Linda G December 23, 2015 One Day at a Time in Al-Anon, Courage To Change, Hope For Today, Beside Blessings
One Day at a Time in Al-Anon
Setting our goals too high can lead to frustration and worse. The perfectionist, clinging stubbornly to her ideas of what life ought to be, often has difficulty grasping both the acceptance and detachment elements of the Al-Anon program. She demands too much of herself and of the alcoholic partner.
This compulsive drive for perfection--and unrealistic idealism--can be a neurotic symptom as difficult to deal with as the alcoholic's compulsion to drink. It makes big problems out of the little ones, increases our despair when things don't work out as we hope they will and hampers us in coming to terms with the life has it is.
I will learn to yield a little here and there and accept what I may be impelled to challenge and resist. I will try to achieve a balanced kind of detachment which is not abandonment of or disinterest in the alcoholic, but a decision not to let myself be touched too deeply by happenings that are essentially unimportant.
"To adapt ourselves with the quiet mind to what is possible and attainable, therein lies happiness."
Courage To Change
I went to my first Al-Anon meeting because I wanted to show my support for a close friend who was a member. To my surprise, I found myself identifying with almost everyone who shared. I couldn't understand it--I was positive that I didn't even know any alcoholics! For weeks I kept remembering what I had heard in that meeting, and finally, timidly, I returned, and I stayed.
But I felt like an imposter every time I heard the Third Tradition, which states, "The only requirement for membership is that there be a problem of alcoholism in a relative or friend." This guilt made it almost impossible for me to share in meetings. But I kept coming back, and slowly I began to feel better.
It took me over a year to realize that I was an adult child of alcoholic parents. I am so grateful that I was given the time and the support to come to this awareness when I was ready.
One of the signs that I have been affected by alcoholism is that I think I know what everyone else should do. As Al-Anon's Twelve Steps & Twelve Traditions explains, Tradition Three speaks directly to those of us "who mistakenly feel a newcomer should be rejected when, actually, he or she does meet a condition for membership." I must decide for myself whether I fit the requirement for Al-Anon membership. I will extend the same courtesy to others.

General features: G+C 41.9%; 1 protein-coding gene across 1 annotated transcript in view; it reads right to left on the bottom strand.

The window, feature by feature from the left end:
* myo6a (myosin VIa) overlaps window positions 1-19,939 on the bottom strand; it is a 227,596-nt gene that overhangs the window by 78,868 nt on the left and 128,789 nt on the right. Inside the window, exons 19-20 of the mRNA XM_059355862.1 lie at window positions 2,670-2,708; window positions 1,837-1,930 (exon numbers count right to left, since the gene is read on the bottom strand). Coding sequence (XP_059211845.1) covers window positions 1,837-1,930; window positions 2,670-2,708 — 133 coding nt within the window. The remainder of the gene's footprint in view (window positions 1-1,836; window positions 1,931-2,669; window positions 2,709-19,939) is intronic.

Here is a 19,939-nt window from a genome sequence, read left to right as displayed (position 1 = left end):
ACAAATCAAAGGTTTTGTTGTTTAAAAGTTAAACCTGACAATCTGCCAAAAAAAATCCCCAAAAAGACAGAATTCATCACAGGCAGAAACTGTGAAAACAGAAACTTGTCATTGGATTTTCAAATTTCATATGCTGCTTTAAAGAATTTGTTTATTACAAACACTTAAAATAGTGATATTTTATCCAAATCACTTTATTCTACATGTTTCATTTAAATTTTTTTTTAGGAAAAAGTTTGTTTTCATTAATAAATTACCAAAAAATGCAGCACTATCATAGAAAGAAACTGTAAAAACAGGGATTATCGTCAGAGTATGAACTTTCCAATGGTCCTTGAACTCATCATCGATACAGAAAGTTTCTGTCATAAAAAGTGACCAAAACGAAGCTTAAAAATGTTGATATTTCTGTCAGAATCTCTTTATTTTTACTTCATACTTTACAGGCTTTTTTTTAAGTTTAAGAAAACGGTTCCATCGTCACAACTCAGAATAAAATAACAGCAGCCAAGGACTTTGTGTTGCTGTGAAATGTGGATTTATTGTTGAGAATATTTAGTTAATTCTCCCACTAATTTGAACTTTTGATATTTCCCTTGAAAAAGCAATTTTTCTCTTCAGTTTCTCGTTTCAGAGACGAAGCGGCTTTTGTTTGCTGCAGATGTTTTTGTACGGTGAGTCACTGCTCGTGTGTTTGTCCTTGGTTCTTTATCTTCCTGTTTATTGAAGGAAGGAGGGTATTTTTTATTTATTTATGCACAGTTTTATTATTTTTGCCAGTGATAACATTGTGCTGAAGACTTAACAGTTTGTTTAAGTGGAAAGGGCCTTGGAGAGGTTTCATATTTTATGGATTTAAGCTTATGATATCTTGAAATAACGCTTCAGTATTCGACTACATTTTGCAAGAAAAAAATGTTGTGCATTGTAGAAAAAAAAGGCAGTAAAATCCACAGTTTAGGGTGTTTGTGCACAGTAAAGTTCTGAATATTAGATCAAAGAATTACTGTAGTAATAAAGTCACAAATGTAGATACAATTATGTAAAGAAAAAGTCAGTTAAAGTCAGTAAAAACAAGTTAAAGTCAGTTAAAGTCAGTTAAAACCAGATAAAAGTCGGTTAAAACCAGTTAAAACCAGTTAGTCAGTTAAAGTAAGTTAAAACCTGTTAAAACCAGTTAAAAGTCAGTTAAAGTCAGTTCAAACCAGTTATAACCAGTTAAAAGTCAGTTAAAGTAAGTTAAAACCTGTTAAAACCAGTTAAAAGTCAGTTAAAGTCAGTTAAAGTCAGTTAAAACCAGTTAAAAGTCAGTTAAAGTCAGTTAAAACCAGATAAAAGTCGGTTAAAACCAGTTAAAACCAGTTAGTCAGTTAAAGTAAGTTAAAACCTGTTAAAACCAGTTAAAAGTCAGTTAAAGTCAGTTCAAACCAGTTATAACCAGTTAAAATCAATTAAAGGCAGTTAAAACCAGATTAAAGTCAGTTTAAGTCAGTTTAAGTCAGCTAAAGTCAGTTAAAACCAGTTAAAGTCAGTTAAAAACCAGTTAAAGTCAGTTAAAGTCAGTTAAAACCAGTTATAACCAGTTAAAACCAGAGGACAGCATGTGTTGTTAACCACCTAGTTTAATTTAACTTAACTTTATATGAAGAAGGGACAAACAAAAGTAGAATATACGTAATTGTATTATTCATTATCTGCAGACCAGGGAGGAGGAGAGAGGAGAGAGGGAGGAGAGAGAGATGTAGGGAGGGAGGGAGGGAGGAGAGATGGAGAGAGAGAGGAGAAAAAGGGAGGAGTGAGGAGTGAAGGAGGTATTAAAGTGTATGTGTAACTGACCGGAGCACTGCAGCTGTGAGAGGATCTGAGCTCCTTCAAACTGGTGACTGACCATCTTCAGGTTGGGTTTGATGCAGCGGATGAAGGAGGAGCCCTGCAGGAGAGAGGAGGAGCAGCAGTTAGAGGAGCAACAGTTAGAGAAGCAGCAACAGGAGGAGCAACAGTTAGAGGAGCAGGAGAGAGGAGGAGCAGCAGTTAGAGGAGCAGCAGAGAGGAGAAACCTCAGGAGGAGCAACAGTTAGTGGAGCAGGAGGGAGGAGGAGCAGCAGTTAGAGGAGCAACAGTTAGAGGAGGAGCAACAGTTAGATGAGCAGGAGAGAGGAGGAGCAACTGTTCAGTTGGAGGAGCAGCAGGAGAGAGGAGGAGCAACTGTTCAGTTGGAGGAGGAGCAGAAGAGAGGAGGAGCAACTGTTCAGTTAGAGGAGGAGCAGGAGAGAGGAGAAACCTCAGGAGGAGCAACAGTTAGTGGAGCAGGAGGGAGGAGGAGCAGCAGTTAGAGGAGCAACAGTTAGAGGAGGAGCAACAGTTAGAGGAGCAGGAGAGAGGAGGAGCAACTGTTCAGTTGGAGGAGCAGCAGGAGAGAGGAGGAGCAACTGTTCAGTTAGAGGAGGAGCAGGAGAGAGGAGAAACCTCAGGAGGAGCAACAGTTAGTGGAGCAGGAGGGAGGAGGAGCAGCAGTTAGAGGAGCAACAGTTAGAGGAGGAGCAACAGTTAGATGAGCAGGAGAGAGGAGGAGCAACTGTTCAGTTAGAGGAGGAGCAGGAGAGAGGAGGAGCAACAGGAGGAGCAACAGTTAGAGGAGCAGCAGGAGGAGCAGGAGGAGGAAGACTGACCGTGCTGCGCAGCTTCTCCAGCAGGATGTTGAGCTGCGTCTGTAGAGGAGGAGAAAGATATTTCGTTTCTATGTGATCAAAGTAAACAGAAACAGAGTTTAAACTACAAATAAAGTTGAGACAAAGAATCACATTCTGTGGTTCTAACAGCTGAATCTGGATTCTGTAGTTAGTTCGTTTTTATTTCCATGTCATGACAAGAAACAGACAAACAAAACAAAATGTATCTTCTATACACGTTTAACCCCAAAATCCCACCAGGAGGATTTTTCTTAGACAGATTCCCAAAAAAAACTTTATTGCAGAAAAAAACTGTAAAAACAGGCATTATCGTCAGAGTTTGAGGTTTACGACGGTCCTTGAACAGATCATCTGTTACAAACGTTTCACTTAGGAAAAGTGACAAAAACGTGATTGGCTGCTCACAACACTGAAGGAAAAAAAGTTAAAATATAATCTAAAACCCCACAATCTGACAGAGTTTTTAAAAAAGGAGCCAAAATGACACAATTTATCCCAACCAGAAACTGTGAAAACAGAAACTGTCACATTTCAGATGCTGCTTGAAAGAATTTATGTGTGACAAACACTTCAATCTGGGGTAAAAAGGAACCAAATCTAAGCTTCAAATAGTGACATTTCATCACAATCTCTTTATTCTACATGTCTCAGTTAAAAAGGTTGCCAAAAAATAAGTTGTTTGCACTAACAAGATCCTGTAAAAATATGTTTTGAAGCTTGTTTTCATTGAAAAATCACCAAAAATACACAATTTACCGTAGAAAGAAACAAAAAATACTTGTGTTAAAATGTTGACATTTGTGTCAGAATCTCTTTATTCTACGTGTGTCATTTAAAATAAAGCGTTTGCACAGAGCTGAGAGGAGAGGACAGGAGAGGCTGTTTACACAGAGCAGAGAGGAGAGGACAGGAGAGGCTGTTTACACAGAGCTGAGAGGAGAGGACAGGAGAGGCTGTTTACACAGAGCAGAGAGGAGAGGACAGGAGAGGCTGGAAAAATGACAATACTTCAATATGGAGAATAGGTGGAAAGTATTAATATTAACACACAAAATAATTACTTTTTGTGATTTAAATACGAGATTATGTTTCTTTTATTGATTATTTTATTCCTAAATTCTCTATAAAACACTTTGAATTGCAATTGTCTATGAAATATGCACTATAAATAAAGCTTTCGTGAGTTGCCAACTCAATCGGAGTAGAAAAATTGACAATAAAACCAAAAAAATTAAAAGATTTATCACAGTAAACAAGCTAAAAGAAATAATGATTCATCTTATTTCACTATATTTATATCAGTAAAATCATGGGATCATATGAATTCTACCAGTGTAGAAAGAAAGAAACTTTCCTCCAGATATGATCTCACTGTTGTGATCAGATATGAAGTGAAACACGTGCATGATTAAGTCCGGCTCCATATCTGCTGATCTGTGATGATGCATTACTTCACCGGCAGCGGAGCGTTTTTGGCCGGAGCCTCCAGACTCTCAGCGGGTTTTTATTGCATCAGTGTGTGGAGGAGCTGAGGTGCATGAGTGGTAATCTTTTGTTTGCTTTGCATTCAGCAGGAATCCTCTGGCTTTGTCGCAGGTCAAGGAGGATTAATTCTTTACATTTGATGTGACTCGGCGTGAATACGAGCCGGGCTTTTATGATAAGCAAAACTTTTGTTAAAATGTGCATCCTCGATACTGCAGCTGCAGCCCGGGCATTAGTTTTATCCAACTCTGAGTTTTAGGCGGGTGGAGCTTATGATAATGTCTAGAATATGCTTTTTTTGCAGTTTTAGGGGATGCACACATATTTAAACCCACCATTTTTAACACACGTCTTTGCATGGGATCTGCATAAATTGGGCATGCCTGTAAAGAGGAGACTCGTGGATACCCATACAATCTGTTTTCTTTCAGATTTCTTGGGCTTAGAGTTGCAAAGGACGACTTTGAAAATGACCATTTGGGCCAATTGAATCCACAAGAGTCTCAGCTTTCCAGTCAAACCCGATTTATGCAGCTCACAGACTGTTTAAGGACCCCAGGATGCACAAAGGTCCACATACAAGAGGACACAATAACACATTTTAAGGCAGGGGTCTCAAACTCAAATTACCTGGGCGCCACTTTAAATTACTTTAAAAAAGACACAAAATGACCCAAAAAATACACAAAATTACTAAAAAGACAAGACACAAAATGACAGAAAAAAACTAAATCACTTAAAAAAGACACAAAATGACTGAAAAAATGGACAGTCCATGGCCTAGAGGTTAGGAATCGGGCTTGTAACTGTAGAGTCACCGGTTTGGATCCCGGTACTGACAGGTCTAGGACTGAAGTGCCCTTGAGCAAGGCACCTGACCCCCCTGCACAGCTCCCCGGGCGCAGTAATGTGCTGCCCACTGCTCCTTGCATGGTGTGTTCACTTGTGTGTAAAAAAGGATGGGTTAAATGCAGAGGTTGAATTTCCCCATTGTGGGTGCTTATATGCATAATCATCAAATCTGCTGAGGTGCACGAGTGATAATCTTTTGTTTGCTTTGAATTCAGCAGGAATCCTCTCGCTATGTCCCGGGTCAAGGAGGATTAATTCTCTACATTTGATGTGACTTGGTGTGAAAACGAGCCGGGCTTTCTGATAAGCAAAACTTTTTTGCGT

Hope For Today
During the past two years, I had to work with the senior-level administrator and alternately felt intimidated or furious at functions we attended together. I took personally everything he said or did not say. I believed he constantly attacked or minimized my beliefs and feelings. Obviously, I had a major problem because I had to be in his company every day.
By placing principles above personalities, has suggested in Tradition Twelve, I learned not to react to everything this man said and did. After a year of really paying attention, one day at a time, to my feelings, attitudes, and behaviors when I was around him, I began to feel better. I shared about my struggle of meetings and with my sponsor. I began to let go of caring what this coworker thought of me. I stopped trying to make him into a person I could like and started accepting him for the person he was.
I would not want this person as a friend, but I do need to work with him as a professional. I don't like him, and the Twelfth Tradition has taught me that this is my right. However, in order to practice the Al-Anon program, I treat him with the same courtesy and respect I would like him to give me, regardless of whether or not he gives it. I let it begin with me and act rather than react.
My workday is much more calm today. At times my coworker's behavior still irritates me, but I can let go of my annoyance much more quickly. My level of acceptance profoundly impacts my serenity.
Thought for the Day
Placing principles above personalities frees me from reacting and restores my self-respect.
"When we commit ourselves to . . . placing principles above personalities, we choose a path of personal integrity . . ."
How Al-Anon Works for Families & Friends of Alcoholics, p. 123
If we would ask more, we would have more. But because we don't ask, we don't have. I wonder how many wonderful gifts are left wrapped in heaven because they were never asked to be unwrapped on earth? They just remain there, unasked for.
You do not have because you do not ask.
Linda Gorham Yankton South Dakota
Re: Linda G December 23, 2015 One Day at a Time in Al-Anon, Courage To Change, Hope For Today, Beside Blessings
It's Good for using by a friend who let's others to view my mobile and maintaining secrets of my own. It gives me the freedom of privacy! Leo privacy has all the functions of clean master and more! I can lock images and add themes to the applock function. Another function is private browsing. you can try!
With LEO Privacy, I no longer worry about these embarrassing situations: my boyfriend want to check my SMS, photos, videos and my all apps, my colleagues accidentally see my private images or videos. This app is so amazing! Exactly, it makes me free! Another function is private browsing. So great for browsing.